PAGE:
Legal experts divided over SC ruling on foreign law firms

Larger questions of policy need to be answered, says former Law Minister Ashwani Kumar

March 13, 2018 10:37 pm | Updated March 14, 2018 12:46 am IST - NEW DELHI

Opinion among legal experts is divided over the Supreme Court’s Tuesday order ruling that foreign law firms cannot set up offices or practice in India but can “fly in and fly out lawyers to offer legal advice.”

Former Law Minister Ashwani Kumar, who has dealt with the subject as a minister, said the Supreme Court order has interpreted the law as it exists today but larger questions of policy need to be answered.

“The judgement of the Supreme Court reflects the spirit of the Advocate’s Act as currently in place and the rules of the profession as defined by the Bar Council of India. However, there is a question that pertains to liberalisation of the legal sector in accordance with WTO initiated global trade negotiations,”said Mr Kumar.

No intent to practice

Senior lawyer Abhishek Manu Singhvi, who had successfully argued on behalf of foreign law firms in the Madras High Court in 2012, said foreign law firms never attempted to practice in India on Indian law.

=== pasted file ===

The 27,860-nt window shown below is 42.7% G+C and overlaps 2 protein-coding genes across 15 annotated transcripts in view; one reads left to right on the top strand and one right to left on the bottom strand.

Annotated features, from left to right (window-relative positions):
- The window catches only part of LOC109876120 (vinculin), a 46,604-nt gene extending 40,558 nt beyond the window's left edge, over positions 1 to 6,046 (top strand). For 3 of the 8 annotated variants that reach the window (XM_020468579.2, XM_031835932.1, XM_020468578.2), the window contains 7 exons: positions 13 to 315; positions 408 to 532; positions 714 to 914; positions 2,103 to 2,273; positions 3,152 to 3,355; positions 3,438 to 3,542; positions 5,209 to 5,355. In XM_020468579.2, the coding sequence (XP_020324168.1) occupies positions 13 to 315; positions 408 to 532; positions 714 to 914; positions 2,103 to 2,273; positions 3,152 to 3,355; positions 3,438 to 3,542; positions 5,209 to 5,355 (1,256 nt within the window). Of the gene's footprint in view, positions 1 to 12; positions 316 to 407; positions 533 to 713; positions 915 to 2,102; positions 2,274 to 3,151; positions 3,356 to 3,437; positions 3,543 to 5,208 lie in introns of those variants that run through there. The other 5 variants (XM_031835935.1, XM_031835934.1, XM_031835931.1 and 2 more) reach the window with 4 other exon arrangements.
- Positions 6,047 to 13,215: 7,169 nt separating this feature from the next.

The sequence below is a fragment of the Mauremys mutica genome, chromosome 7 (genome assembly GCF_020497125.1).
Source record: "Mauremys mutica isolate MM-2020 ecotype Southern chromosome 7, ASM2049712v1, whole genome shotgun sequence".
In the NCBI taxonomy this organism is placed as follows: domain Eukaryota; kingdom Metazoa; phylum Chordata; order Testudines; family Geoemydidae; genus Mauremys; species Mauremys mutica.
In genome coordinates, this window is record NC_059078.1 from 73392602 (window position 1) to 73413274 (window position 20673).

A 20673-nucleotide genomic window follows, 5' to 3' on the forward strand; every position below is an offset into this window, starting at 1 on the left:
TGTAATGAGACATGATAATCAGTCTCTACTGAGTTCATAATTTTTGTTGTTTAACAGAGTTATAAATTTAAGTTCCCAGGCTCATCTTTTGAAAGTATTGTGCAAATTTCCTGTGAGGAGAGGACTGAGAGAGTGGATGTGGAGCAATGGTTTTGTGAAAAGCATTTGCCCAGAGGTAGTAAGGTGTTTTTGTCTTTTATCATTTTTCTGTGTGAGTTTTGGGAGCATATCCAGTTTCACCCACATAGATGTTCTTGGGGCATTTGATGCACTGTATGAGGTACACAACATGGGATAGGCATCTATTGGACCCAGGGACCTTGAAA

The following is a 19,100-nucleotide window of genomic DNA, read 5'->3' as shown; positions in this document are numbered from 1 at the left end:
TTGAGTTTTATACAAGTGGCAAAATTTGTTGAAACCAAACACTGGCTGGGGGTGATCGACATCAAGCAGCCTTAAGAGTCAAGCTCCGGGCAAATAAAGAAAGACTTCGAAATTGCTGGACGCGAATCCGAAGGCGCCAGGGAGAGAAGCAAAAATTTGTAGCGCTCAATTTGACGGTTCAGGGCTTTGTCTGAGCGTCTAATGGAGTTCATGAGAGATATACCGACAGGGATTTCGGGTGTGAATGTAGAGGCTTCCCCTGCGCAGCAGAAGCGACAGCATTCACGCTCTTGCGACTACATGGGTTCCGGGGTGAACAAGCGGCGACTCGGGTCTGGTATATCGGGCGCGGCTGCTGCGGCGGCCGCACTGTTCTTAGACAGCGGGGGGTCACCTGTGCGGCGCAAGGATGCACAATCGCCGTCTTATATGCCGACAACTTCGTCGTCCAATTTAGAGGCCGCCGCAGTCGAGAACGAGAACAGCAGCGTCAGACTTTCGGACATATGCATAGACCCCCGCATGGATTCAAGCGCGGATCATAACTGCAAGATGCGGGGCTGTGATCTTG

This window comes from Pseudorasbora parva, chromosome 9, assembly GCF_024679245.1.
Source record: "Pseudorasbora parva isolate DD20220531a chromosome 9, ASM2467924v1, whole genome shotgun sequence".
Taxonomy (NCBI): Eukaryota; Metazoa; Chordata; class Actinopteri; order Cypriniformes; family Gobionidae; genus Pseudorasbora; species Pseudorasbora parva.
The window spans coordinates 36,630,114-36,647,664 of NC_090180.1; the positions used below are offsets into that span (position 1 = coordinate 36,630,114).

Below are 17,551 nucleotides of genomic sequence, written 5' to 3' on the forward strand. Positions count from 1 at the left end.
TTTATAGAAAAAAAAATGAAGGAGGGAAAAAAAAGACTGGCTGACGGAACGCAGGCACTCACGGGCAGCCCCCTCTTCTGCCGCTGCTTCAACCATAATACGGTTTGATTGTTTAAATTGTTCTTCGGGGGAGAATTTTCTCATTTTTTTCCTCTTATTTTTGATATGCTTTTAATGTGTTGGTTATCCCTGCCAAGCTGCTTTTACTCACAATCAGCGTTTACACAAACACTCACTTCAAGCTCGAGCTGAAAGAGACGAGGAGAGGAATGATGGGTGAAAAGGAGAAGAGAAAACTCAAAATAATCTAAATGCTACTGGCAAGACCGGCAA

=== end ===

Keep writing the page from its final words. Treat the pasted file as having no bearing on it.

“Their entire object is to handhold foreign clients or Indian clients from abroad coming into India or foreign and Indian clients doing legal work abroad. In all cases involving appearances in Indian courts or all cases of opinions on Indian law, such law firms always do and must engage Indian lawyers,”said Mr Singhvi.

He said deliberately a “provocative ambience of jingoism” is created that often clouds the issue. “Till such time as the legislature steps in with a comprehensive law, we need to follow the above principle,”he said.

The Bar Council of India (BCI) had strongly opposed to the idea of foreign law firms operating in India and wanted regulations even for lawyers who “fly in and fly out” for legal advice.

Under BCI

“They should follow the Advocate ACT 1961 and the rules laid down by BCI. If any foreign lawyer commits a professional misconduct, then under BCI rules, we can hold them accountable and initiate disciplinary action,”said S Prabhakaran, co-chairman of the Bar Council.

“We welcome the judgement since it allows foreign lawyers with international expertiseto come and offer their advice. When we argue our cases, we often cite or refer to international law. So, international exposure helps but at the same time, the judgement protects our Indian law firms and lawyers,” said Sanjay Chaddha, senior partner in BSK Legal, a Delhi-based law firm.

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